Prenatal Exposure to Endocrine Disrupting Chemical Mixtures and ASD Risk

Project: Research project

Project Details


With 1 in 68 US children affected by ASD, it is critical to identify modifiable risk factors. Recent evidence from twin and family studies supports a substantive role for environmental factors originating in utero in addition to predisposing genetic factors. Prenatal brain development is heavily influenced by hormonal mechanisms, and endocrine disrupting chemicals (EDCs) cross the placenta to reach a fetus that is without full capacity to metabolize and clear xenobiotics. Exposure to EDCs is ubiquitous, and such exposure has been linked to a broad range of adverse neurodevelopmental outcomes. The evidence for EDCs as an ASD risk factor is currently more limited, largely given the need for sufficient sample sizes and exposure assessments during critical windows. In studying potential impacts of EDCs on ASD, it may also be particularly important to consider EDCs as mixtures. This is because low-dose exposure still affects hormone levels, small changes in hormone levels are known to have biologically important consequences, and combined effects of EDC mixtures exceed those expected from single EDC exposures at comparable levels or from models assuming simple additive effects among mixture components. The proposed project uniquely and efficiently leverages the availability of EDC exposure biomarkers in two similarly designed pregnancy cohorts (the HOME and EARLI cohorts) in order to study prenatal EDC mixture exposure and ASD-related phenotype in 474 maternal child dyads. The principal outcome will be the Social Responsiveness Scale (SRS), a validated parent-report measure of quantitative autism traits. We will use a novel two-step statistical approach combining Bayesian Kernel Machine Regression (BKMR) with elastic net regularization to assess the cumulative effect of EDC mixtures and to highlight specific chemicals driving the mixture association - key priorities for understanding the impact of these environmental exposures. This approach will be applied to available biomarkers for a group of 73 EDCs. We will also re-run this modeling approach in subgroups defined by sex, cognitive status, and presence or absence of an older sibling with an ASD (all subjects in EARLI have affected older siblings) in order to explore effect modification. Finally, because prenatal maternal thyroid hormone disruption has been linked to neurodevelopmental outcomes, we will apply our modeling approach to estimate complex EDC mixture associations with maternal prenatal thyroid hormone levels in exploratory analyses. Sensitivity analyses will be performed on the subgroup of children meeting ASD diagnostic criteria. This study will investigate a prevalent, modifiable class of candidate environmental ASD risk factors as assessed through biomarkers. Our work will be the largest prospective study to date of EDC mixture effects on ASD-related outcomes and among the first to employ the latest sophisticated analytic methods that acknowledge the complexity of mixture exposure; thus, findings here have the potential to substantially advance our understanding of the role of EDCs in adverse neurodevelopment.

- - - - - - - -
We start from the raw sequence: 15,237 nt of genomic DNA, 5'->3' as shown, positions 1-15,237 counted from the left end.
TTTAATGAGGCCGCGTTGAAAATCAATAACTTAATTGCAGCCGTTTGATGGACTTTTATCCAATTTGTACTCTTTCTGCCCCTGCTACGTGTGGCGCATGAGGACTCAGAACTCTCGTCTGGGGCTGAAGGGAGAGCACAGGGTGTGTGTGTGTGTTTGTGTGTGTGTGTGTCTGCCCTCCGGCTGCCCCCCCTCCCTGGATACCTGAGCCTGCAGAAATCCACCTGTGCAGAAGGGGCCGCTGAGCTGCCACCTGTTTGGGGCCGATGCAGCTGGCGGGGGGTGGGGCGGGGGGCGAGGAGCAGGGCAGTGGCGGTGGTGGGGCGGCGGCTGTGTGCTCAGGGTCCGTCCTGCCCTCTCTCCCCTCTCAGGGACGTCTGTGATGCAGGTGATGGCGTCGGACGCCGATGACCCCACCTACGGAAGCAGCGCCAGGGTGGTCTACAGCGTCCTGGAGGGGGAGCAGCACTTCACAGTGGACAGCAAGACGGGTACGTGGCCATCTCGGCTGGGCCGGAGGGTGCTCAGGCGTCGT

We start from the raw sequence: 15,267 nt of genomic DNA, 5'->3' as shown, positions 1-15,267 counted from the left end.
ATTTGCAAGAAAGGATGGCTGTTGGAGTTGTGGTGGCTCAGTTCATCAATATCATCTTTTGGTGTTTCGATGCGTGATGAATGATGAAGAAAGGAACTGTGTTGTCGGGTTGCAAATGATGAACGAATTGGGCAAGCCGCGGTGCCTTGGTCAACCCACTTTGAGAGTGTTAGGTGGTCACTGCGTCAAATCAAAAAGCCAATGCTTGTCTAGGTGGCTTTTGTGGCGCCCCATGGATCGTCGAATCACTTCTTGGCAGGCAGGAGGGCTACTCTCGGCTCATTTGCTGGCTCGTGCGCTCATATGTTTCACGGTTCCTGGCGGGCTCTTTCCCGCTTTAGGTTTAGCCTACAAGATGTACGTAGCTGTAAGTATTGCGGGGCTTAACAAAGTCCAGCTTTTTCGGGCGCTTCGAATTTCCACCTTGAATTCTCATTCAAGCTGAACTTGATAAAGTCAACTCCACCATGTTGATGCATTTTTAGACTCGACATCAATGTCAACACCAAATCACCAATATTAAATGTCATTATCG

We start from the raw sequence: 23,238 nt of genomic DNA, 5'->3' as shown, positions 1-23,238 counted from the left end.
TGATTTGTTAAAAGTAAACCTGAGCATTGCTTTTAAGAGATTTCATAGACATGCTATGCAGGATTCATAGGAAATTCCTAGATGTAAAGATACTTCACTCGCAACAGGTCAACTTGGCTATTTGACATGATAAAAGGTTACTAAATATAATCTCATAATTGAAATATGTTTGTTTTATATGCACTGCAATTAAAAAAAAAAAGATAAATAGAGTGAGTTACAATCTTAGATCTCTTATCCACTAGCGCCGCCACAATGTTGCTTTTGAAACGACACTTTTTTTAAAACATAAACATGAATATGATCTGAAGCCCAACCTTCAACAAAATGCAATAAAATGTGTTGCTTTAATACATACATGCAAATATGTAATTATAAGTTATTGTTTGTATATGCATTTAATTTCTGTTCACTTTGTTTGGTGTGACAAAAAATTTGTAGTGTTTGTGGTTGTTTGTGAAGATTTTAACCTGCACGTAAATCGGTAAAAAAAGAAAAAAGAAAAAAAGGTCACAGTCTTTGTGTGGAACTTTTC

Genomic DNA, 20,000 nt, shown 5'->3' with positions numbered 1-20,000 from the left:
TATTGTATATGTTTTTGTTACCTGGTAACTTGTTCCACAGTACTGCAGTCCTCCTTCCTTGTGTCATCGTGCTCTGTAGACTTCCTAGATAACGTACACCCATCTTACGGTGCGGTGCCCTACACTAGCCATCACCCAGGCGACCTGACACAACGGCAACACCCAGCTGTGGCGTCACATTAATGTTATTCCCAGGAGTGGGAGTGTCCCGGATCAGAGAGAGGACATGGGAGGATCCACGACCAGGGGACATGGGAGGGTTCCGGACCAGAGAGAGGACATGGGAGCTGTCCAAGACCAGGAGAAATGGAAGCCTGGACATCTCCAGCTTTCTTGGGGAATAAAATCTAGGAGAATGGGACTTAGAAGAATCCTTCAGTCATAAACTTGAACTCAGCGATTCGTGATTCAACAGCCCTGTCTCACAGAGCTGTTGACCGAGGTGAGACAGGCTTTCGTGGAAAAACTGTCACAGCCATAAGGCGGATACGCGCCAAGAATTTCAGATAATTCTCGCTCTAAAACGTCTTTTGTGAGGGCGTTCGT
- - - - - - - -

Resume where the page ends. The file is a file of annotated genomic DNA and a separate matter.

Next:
Effective start/end date9/15/178/31/21


  • National Institute of Environmental Health Sciences: $1,433,378.00


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